Right now, there are roughly 26 billion connected IoT devices for around 7.7 billion people on the planet. That’s the equivalent of more than 3 devices per person; phone, tablet, virtual digital assistant. This number looks set to rise exponentially in the coming years. The UK Government are certainly taking no precautions with the potential cyber security risks this may cause. Here we look at this phenomenon and the CRIBB IoT efforts we’re putting in motion.

Before we start looking into legislation, let’s take a step back to explore IoT in simple yet plain terms. We do this in the company of CRIBB Cyber Security’s very own Patrick Carolan:

Patrick, what is Internet of things in simple words?

It’s basically a network of objects or devices that are connected by the internet and able to gather and exchange data. An even simpler description would be that there are things out there detecting data and then collecting it. They then send it to the internet.

Who invented IoT?

The term was originally used by MIT’s Kevin Ashton in a presentation to P&G in 1999. He co-founded the Auto-ID Lab and pioneered the use of RFID in supply-chain management.

What are the benefits of IoT?

The main benefits I think would be a greater level of efficiency and more time saved. M2M communication, communication between devices, leads to the automation of daily tasks. That frees people up to focus on other things.

What are examples of the Internet of things?

Apart from the more obvious choices such as your mobile phone, there are now security systems that are connected. We also have thermostats which can learn, electronic appliances such as smart televisions, smart speakers and more. This year is expected to see more people purchasing the Amazon Echo Plus voice controller. This enables them to listen to music playlists, request information and check the weather (for example). Doorbell Cams are also growing in popularity, along with learning Thermostat Temperature Controls. People like to see who is at their front door when they aren’t around. They also like entering a warm house when they get home from work!

What effect is IoT having on Cyber Security?

The UK Government are taking steps to offer more protection to millions of IoT users across the UK. There is new legislation from the DCMS and the NCSC. A new law is being introduced to enforce accountability in companies who are actively manufacturing and selling devices connected to the internet. Security standards are now going to be built into devices at the design stage. This is a direct example of security by design, so you can definitely see how IoT is starting to have an impact on cyber security.

Any words in closing, Patrick?

Whilst these new security developments are a good step, I do think it is important to note the relative lack of security with IoT devices. For example, most unsecure IoT devices are publicly viewable on website applications such as Shodan Search Engine. The biggest challenges to be faced with IoT are insufficient testing and updating. There is also brute-forcing and the issue of default passwords, IoT-related malware and ransomware, data security and privacy concerns. Small IoT attacks that evade detection need to be considered too. Then you have AI and automation, home invasions, remote vehicle hijacking plus hijacked devices being used to send Spam emails or being conscripted into Botnets.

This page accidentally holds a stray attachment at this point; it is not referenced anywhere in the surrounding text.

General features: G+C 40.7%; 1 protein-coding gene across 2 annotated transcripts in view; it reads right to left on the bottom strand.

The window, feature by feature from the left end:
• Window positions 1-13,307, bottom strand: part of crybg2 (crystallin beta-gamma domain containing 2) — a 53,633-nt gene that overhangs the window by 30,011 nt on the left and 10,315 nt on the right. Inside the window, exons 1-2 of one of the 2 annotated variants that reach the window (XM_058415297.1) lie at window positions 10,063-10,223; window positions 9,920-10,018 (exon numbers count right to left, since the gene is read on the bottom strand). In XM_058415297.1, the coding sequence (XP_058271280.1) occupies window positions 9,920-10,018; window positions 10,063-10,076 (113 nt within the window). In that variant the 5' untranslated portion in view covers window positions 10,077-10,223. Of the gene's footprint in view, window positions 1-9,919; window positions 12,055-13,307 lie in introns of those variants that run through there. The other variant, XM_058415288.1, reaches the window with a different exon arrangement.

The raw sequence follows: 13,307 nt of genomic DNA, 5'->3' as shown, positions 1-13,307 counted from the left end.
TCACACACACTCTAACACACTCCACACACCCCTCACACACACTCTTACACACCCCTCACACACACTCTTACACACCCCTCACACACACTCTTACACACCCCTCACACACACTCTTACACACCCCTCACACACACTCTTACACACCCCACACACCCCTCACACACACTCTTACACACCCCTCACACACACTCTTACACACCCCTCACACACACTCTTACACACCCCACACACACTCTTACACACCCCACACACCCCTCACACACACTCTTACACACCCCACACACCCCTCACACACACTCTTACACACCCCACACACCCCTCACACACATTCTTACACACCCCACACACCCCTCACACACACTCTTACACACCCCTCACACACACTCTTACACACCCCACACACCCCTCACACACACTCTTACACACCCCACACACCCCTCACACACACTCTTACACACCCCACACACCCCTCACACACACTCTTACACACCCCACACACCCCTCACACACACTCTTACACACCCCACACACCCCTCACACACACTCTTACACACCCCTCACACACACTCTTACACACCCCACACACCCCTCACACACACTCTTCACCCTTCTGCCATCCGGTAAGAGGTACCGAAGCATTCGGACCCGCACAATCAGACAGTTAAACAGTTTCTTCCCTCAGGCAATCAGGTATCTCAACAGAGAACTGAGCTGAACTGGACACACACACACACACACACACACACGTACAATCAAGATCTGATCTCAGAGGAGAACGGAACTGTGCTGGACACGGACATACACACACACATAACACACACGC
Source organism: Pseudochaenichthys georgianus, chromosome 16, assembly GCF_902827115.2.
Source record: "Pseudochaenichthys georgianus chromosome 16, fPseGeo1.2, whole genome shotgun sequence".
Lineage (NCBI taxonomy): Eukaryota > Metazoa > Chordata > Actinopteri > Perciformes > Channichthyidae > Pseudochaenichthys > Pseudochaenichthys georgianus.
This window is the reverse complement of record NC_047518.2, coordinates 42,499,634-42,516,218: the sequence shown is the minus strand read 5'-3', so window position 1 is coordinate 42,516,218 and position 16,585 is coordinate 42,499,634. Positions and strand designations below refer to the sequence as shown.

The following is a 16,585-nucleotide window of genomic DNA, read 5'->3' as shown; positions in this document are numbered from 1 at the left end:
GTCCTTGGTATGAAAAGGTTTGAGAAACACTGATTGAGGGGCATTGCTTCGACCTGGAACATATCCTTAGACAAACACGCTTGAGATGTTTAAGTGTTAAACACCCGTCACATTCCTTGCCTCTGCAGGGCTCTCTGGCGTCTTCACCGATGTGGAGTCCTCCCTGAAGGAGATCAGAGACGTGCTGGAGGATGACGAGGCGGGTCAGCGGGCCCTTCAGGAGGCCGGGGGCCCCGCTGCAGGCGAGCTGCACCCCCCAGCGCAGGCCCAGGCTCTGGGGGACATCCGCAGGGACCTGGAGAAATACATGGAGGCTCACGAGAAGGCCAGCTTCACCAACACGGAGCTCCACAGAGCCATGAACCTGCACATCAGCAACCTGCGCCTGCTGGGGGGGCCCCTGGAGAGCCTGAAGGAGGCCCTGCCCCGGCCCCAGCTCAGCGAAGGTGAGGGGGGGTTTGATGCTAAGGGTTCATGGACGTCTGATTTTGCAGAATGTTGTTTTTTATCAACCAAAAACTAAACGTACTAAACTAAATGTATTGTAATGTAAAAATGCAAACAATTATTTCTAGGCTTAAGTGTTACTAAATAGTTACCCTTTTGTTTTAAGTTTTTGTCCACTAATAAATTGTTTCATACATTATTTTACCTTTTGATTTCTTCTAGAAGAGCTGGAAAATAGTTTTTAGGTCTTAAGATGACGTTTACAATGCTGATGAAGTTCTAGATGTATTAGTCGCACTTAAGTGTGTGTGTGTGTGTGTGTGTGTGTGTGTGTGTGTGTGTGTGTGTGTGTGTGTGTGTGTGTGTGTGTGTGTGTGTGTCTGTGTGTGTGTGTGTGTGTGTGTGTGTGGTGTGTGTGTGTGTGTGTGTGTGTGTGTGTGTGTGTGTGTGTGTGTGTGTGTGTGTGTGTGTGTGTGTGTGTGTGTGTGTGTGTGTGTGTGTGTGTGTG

Security by design

Will the new security developments you mentioned before deal with all of these do you think?

We will see but the security by design approach is already a very positive step in my opinion. There is every chance that a lot of these challenges will be tackled as a result of the new devices being much more robust from the outset. It’s difficult to predict because cyber-attacks are becoming ever more ingenious. Cyber-attackers are growing in number and ability, but as long as pro-active actions are in place and legislations are enforcing accountability, I think we’re in a good position! For CRIBB, IoT is definitely a huge consideration whenever we’re working with clients. We’re taking steps to achieve IoT secure compliance as well, as part of our certifications services.


P&G – Proctor & Gamble

RFID – Radio-frequency identification; this uses electromagnetic fields to automatically identify and track tags that are attached to objects

M2M – Machine-to-Machine

DCMS – The Department for Digital, Culture, Media and Sport

NCSC – The National Cyber Security Centre

Shodan Search Engine – A search engine that allows users to find specific types of computers such as servers, routers and webcams that are connected to the internet via filters

Botnets – A number of Internet-connected devices that is running one or more bots. These can be used to steal data and send spam, also giving attackers access to a device and its connection

Top Tip

If you are interested in IoT or would like some advice on how cyber resilient your current set-up is, then CRIBB Cyber Security’s experts can help; contact us today to find out more…